Book through Central African Wilderness Safaris, Box 489, Lilongwe -- the daily cost was 1100K per person (900 Sun-Thurs) all-in including 2 trips a day, but will be higher in the peak season. The pick-up point for the river trip to the Camp is up a right turn immediately before the Shire River bridge when coming from Zomba/Blantyre. The local guide Robert Nyirenda is very sharp-eyed and knowledgeable, although not able to find for us Pel's, White-backed Night-Heron (which normally roost and nest in bushes overhanging bank next to tent 6), Rufous-bellied Heron or Senegal Lapwing, all strong possibilities.
There is good Brachystegia woodland on the hills south of Liwonde, e.g. on the Zomba road before Machinga, which hold Pale-billed Hornbill, Stierling's Woodpecker and Cinnamon-breasted Tit (only found E of the Rift). Car parking is tricky, so we tried the first right turn (coming from Liwonde) into a eucalypt plantation at the base of the hills, parked after a few 100 m, and walked up a track into the forest, but in limited time only saw the Tit.
This is the premier locality in Malawi. Key birds are Wattled Crane, Usumbara (Mountain) Nightjar, Black-backed Barbet, Fuelleborn's Boubou, White-chested Alethe, Olive-flanked Robin, Sharpe's Akalat, Blue Swallow, Sharpe's (Yellow-streaked) Greenbul, Black-lored and Churring Cisticolas, Chapin's and Brown-headed Apalises, Evergreen Forest Warbler, Yellow-browed Seedeater, Anchieta's and Red-tufted Sunbirds and Buff-shouldered Widowbird. Other possibilities are Crowned Eagle, Red-winged and Shelley's Francolins, Denham's Bustard, Buff-spotted and Striped Flufftails, Bar-tailed Trogon and miombo species such as Spotted Creeper and Rufous-bellied Tit. It is quite well covered in Bob Medland's Bull. A.B.C. article but the recommended Zambian resthouse has closed, although could possibly reopen, so you now have to stay at Chelinda Camp -- 150K for a double room, no cook, 300K for 3-bed chalet with cook, or camp. Petrol is available but virtually no food. See map for sites.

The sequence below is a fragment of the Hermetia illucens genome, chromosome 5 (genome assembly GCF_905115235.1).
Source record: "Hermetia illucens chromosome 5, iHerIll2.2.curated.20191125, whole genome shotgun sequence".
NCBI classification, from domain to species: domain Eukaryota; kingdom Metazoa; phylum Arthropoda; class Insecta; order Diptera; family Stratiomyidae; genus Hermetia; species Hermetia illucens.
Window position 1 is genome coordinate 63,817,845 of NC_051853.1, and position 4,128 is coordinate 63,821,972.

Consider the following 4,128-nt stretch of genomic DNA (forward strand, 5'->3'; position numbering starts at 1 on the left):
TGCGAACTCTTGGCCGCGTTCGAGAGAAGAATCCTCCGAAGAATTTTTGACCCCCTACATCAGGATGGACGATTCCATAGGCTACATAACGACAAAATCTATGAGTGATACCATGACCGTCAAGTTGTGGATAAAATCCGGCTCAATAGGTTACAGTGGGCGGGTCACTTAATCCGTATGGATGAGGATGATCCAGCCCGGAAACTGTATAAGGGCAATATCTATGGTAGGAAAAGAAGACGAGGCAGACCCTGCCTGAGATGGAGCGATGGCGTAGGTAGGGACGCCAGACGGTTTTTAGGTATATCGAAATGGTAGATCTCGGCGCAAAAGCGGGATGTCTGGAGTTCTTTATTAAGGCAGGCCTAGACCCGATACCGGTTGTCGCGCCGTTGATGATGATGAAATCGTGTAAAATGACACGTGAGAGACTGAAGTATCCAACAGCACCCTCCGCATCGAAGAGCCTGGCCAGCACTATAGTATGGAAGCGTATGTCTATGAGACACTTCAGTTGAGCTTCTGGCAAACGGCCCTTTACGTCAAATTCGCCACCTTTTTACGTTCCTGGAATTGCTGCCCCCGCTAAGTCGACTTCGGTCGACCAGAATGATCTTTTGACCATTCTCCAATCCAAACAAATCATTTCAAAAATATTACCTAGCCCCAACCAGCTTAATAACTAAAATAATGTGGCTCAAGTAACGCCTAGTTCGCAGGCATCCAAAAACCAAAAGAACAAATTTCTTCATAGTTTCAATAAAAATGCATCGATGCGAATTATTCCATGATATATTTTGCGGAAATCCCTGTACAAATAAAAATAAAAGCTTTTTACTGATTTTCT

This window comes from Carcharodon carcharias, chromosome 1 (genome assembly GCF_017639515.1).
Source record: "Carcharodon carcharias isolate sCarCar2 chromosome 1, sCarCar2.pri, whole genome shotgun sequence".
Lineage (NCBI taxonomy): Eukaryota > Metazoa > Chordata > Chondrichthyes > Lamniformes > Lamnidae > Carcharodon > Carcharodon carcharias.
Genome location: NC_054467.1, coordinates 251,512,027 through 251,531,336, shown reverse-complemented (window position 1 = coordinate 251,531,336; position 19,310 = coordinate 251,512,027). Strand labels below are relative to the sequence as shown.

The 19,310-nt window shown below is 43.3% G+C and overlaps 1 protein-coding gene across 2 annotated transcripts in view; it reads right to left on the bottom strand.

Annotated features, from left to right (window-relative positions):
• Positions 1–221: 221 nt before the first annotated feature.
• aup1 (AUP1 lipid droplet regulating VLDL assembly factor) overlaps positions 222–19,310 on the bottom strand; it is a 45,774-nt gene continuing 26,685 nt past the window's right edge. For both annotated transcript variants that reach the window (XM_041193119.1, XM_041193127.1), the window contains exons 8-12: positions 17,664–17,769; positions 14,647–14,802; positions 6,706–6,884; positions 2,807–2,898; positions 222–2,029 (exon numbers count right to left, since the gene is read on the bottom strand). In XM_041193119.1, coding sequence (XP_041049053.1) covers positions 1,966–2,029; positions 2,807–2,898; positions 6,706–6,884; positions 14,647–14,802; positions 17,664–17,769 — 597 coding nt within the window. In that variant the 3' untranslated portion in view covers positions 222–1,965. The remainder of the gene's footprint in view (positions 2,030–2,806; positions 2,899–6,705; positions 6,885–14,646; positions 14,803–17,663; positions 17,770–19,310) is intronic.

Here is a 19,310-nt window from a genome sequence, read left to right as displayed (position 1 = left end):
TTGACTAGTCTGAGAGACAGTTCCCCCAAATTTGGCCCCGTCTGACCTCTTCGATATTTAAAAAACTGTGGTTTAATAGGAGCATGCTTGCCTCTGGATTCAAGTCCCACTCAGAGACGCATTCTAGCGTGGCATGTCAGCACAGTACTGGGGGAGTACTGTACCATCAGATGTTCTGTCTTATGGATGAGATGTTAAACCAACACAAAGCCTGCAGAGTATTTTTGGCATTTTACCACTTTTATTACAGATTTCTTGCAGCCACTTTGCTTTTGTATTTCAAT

The 'best' site for the rarely seen Black-backed Barbet is the riparian trees along Kaswerera stream just east of Thazima Gate -- drive down the track through the village inside the N.P. and walk up stream, if you can -- it was pretty overgrown when we were there, with not a hint of a barbet. Black-tailed Waxbill also occurs in this area. The Barbet has also been seen on the hill outside the gate.
Babbling Starling and Chestnut-backed Sparrow-Weaver, difficult to see elsewhere, are said to be easy at Kawiya Camp in the northeast corner of Vwaza Marsh, a large reserve just south of Nyika N.P. Bear left at the road fork c. 10 km before Thazima gate; about 10 km further on at the bottom of a valley and just out of the hills, there should be a steel girder bridge over a large stream -- 500 m before this turn left on a small track. After about 4 km you reach a narrow bridge with a banana plantation on the other side -- park here and walk straight down the road for c. 2 km to Kawiya Camp. The Starling and Sparrow-Weaver can sometimes be seen in tall Brachystegia between Thazima gate and Vwaza Marsh, e.g. on the left (when coming from the south) c. 1 km before the turn off to Kawiya Camp.